We’ll get some cosmetic changes, so in that way people won’t riot in the streets and protest like they’re fixing to at this point. We’ll pacify everyone with cheap iPods and everyone will be happy. But that doesn’t fundamentally change the system. There is no chance of getting elected at all if you have ideas because those ideas are already bought and paid for. The whole system’s broken, so yeah, that’s great that Democrats are going to be in but it’s not a [paradigm shift]. The whole system is still based on greed.

Is there anyone who’s your dark-horse candidate?

Not in this election, no. I would say this, though. People that just throw their hands up in the air and hate the Republicans and what they stand for, but think that the Democrats are equally as evil but not quite, and they vote Democrat because they’re not as bad–you know what, if you have a person that you like, vote for them anyways. Of course they’re not going to win, but you know what? The more people that do independent voting for the future, it sets up alternate parties than this one-party system under two names. So go ahead and vote your conscience.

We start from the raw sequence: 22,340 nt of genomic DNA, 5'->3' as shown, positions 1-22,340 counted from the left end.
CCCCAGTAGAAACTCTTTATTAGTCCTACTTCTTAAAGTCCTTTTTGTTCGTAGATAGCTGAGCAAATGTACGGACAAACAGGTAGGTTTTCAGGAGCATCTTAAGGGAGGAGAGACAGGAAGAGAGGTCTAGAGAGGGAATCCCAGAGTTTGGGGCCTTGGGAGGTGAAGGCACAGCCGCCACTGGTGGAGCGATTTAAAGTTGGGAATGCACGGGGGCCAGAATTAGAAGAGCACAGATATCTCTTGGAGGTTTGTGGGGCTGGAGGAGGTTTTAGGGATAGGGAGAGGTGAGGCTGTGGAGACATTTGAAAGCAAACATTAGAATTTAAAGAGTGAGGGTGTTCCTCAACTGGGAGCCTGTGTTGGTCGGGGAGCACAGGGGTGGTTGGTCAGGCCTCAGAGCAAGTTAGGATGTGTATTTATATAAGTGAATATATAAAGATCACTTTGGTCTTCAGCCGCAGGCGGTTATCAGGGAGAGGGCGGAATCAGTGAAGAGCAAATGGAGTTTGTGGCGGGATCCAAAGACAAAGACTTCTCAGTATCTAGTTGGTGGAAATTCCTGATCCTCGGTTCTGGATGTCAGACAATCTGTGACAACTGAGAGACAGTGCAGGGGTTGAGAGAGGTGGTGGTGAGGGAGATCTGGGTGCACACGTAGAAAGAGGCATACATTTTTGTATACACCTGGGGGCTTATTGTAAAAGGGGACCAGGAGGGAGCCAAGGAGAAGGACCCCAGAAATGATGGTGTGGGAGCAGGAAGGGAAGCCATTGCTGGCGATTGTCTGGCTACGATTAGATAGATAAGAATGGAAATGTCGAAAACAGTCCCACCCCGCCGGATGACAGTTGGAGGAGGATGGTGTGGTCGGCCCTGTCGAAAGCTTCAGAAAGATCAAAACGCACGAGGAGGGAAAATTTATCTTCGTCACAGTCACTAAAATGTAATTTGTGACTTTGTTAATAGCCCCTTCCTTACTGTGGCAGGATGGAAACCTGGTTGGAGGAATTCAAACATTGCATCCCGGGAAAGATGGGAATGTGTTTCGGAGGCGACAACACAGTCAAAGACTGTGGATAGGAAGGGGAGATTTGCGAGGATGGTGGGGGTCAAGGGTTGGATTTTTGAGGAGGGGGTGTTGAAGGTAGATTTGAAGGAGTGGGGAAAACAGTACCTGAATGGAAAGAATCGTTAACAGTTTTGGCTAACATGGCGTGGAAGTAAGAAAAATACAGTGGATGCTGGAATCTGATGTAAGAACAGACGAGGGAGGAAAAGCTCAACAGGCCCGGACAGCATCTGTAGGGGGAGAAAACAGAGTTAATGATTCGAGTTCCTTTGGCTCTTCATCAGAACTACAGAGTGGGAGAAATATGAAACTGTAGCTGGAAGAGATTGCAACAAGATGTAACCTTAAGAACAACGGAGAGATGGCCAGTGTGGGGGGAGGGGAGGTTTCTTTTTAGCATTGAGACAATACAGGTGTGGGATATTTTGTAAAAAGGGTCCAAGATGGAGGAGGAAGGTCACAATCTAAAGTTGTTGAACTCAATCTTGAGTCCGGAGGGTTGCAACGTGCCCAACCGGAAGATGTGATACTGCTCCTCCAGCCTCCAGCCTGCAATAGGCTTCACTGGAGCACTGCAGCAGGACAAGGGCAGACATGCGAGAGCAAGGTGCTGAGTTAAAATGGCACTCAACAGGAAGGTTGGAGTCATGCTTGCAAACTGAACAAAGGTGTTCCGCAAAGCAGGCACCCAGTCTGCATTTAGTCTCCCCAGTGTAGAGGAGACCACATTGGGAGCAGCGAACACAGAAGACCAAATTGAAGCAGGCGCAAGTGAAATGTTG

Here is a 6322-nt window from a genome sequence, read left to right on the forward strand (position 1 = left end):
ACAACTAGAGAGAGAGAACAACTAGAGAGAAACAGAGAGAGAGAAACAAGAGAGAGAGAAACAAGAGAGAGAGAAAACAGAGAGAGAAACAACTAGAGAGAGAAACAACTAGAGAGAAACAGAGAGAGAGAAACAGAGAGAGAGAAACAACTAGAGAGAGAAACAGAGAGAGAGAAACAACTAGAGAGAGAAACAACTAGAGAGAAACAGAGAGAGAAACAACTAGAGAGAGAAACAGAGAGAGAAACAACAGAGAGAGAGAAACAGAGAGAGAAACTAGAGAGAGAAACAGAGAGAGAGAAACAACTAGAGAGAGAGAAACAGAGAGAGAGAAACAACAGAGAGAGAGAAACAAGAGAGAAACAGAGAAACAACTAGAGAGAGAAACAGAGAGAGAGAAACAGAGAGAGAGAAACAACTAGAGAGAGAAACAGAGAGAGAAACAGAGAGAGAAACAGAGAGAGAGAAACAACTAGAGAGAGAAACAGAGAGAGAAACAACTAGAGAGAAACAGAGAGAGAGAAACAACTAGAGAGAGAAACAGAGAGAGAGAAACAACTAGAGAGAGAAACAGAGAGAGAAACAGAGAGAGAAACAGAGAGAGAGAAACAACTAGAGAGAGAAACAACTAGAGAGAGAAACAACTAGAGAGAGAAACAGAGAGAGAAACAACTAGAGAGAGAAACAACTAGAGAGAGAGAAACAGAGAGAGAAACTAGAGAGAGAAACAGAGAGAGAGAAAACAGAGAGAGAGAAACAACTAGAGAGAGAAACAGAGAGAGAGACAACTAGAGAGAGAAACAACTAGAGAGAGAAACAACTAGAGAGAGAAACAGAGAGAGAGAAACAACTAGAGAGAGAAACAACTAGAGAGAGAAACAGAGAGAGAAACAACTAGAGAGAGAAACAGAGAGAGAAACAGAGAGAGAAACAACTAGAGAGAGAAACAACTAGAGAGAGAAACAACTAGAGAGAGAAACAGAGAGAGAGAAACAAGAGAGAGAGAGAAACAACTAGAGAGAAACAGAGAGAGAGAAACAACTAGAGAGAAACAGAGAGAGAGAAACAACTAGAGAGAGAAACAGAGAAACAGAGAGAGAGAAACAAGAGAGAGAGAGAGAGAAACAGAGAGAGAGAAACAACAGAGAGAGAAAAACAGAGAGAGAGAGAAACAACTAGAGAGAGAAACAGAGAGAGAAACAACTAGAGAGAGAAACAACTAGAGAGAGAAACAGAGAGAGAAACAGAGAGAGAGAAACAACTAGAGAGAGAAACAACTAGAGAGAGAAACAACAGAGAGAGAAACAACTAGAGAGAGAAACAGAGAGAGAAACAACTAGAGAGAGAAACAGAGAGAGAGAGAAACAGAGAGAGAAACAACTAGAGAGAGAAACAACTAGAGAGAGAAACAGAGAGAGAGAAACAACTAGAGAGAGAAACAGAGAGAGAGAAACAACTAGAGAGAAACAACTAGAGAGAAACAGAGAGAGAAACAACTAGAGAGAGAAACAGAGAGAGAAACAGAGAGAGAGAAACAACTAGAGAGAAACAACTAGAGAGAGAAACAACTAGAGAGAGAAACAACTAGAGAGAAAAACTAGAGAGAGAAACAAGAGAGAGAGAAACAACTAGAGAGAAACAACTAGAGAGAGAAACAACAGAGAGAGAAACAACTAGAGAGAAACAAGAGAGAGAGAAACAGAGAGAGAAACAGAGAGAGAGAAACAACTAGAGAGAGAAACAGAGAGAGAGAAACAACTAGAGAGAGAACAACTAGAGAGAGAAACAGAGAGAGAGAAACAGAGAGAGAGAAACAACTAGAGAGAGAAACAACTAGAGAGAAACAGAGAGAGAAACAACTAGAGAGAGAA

Don’t just vote Democrat. Everyone’s all mad at Ralph Nader, well you know what, that guy’s been busting his ass for the public through thirty years, whether it be for car safety or whatever. If Gore had some ideas at the time and espoused them correctly and wasn’t completely sold out as the inevitable pick, he might’ve won. He already did win, actually, but that’s not the point. No one should be mad at Nader. He has the right to run and it’s our right to have alternate choices, so vote your conscience.

Back in 2004, it was more the mantra of ‘anyone but Bush.’